Jennifer Lopez and Shakira

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Scoot: Is condemnation of J-Lo and Shakira’s halftime show justified?

Scoot
February 03, 2020 - 12:44 pm
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So that’s what they mean when they say, “Latino passion!” J.Lo and Shakira, two Latino performers, were selected to entertain at the Super Bowl LIV halftime show in Miami, and it was obvious that raw passion was the theme.

Social media was ablaze with not just criticism - but outright condemnation for the sexuality that J.Lo and Shakira displayed during the most-viewed annual televised event in America. On the WWL Radio Facebook page, praise for the show was dwarfed by the overwhelming number of complaints that described it as everything from vulgar to nasty to inappropriate for an viewing audience that included many kids.

Here are just a few of the over 600 comments on the WWL Radio Facebook page:

Katie: “Crude and no place for prime time showing where there are kids watching.”

Josh: “Luciferian and satanic. Same as last year and many years before.”

Michael: “Some of the most un-American, nastiest, most vulgar acts I’ve ever seen. Is this what we’re letting OUR country turn into?”

Rusty: “Why was J-Lo grabbing herself? Does she have a feminine itch and needs some products?”

But some enjoyed that halftime show and had no problem with the display of sexuality:

Reuben: “Awesome, Lit Up, Fire, Great performances, Standing O.”

Therese: “Love it! Awesome!”

Mary: “Y’all just mad at them when they stopped using “Up With People.”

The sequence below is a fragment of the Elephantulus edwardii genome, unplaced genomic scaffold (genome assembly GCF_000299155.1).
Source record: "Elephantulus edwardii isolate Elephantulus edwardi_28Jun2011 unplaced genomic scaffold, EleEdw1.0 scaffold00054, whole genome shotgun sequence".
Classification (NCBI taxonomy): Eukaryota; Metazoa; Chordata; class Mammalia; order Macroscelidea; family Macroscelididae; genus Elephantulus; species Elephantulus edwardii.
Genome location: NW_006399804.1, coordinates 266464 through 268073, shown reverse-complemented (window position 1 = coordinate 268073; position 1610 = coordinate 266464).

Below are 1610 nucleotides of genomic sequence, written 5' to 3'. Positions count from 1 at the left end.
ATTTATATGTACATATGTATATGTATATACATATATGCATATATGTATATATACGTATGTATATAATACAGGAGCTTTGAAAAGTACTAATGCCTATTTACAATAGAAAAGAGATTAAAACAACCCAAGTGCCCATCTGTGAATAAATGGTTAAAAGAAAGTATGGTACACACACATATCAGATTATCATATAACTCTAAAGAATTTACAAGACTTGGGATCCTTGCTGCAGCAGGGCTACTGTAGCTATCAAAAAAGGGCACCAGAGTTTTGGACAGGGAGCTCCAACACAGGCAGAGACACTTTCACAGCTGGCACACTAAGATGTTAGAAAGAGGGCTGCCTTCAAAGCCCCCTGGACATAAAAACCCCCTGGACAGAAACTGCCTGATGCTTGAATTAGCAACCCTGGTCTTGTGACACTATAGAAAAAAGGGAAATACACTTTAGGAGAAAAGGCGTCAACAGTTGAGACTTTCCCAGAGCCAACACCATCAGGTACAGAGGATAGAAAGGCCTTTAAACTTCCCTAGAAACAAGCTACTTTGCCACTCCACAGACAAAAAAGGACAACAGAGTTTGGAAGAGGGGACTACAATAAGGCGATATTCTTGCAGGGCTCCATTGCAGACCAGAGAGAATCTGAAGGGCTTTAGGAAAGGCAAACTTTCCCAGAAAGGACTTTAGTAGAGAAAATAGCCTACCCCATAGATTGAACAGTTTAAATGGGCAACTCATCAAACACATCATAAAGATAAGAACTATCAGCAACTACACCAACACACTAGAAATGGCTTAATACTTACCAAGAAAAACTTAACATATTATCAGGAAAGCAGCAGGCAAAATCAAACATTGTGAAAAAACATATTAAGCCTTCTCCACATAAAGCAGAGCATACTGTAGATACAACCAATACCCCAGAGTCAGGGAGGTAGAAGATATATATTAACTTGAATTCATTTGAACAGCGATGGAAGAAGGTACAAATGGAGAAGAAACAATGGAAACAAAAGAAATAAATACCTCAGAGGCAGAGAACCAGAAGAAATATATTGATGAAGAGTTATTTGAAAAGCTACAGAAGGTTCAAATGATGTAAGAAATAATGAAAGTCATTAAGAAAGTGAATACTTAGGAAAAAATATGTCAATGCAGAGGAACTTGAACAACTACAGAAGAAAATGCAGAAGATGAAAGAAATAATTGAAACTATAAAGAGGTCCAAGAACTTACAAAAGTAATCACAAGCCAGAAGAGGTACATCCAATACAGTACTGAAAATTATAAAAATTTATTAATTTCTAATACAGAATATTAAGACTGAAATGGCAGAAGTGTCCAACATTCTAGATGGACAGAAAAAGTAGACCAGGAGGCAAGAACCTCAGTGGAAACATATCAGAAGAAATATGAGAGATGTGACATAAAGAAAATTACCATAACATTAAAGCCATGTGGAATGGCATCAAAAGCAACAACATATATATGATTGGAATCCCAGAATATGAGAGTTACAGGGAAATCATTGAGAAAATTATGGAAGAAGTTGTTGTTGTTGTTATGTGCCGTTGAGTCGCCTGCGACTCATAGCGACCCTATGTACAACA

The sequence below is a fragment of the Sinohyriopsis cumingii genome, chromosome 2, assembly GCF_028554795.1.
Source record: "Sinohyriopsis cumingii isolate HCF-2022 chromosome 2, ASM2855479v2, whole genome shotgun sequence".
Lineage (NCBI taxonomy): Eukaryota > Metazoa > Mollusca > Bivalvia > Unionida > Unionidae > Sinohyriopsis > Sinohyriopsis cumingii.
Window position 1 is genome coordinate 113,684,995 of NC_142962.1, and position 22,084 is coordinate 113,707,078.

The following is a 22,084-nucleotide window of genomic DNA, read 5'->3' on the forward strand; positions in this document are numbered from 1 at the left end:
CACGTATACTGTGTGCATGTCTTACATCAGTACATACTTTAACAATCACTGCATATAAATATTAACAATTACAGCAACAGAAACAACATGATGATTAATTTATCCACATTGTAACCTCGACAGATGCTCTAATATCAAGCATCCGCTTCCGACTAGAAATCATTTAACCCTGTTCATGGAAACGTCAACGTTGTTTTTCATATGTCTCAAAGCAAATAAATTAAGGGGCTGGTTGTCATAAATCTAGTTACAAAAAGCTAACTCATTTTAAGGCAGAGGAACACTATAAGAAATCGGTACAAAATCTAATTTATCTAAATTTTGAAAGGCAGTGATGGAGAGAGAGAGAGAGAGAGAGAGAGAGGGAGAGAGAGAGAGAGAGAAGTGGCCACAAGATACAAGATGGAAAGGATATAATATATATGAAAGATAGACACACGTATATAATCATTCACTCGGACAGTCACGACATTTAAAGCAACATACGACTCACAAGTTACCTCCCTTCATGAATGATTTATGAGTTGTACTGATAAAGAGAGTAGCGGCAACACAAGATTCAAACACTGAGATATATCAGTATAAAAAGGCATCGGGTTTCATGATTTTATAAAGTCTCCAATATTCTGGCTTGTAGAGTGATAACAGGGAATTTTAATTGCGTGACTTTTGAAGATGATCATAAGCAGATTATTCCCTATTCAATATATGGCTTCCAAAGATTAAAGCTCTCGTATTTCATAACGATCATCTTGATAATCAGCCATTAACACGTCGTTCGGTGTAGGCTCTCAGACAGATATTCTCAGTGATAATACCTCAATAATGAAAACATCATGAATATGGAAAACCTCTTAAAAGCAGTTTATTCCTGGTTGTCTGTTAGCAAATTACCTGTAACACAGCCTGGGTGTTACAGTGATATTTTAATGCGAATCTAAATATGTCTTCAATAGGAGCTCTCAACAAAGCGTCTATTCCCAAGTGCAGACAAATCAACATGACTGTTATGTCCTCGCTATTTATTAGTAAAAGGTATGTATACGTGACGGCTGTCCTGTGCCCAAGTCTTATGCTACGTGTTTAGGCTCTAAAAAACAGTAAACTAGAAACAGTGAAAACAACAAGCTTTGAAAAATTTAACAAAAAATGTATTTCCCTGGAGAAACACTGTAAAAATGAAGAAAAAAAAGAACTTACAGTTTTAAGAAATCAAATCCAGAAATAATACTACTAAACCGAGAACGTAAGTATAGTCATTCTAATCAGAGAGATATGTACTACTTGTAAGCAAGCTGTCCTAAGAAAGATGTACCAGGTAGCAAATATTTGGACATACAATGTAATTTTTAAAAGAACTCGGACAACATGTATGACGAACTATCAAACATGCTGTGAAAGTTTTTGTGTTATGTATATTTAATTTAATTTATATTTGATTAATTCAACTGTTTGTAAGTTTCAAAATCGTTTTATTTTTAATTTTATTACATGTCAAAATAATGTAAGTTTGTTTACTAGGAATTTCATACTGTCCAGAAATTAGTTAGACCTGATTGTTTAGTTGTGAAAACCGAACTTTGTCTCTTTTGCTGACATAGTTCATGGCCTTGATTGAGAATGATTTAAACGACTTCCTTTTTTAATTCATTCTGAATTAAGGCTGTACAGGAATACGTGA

No one expects everyone to agree on any Super Bowl halftime show, but I thought the criticism and the suggestion that the content of the performances by J-Lo and Shakira were reflective of an America gone wild were outrageous.

As I posted on the WWL Radio and the SOTA Facebook pages - I can agree that the nature of the halftime show was a bit risqué, but it’s nothing we all haven’t seen before.

Let’s remember that people love to complain. Complaining has become a recreational activity in America, and there has been a growing fear that the very foundation of American society is being threatened by everything from immigrants to minorities to opposing political views.

I was surprised that J.Lo’s outfit - what there was of it - was as revealing as it was - but not because I’m afraid of what message it sends or because I fear it will promote the wholesale disrespect for women. I was surprised because I would have thought the producers of the Super Bowl would have played it safer.

However, there is another way - a more realistic way - to interpret the halftime performances of J-Lo and Shakira. Sex was on display. As one of the few animals in the animal kingdom that has sex out of choice and not solely for procreation, sex is a fundamental part of human nature. It has been used to promote products from nearly the dawn of advertising. It is appealing and grabs our attention. That does not make acknowledgment of sex innately evil.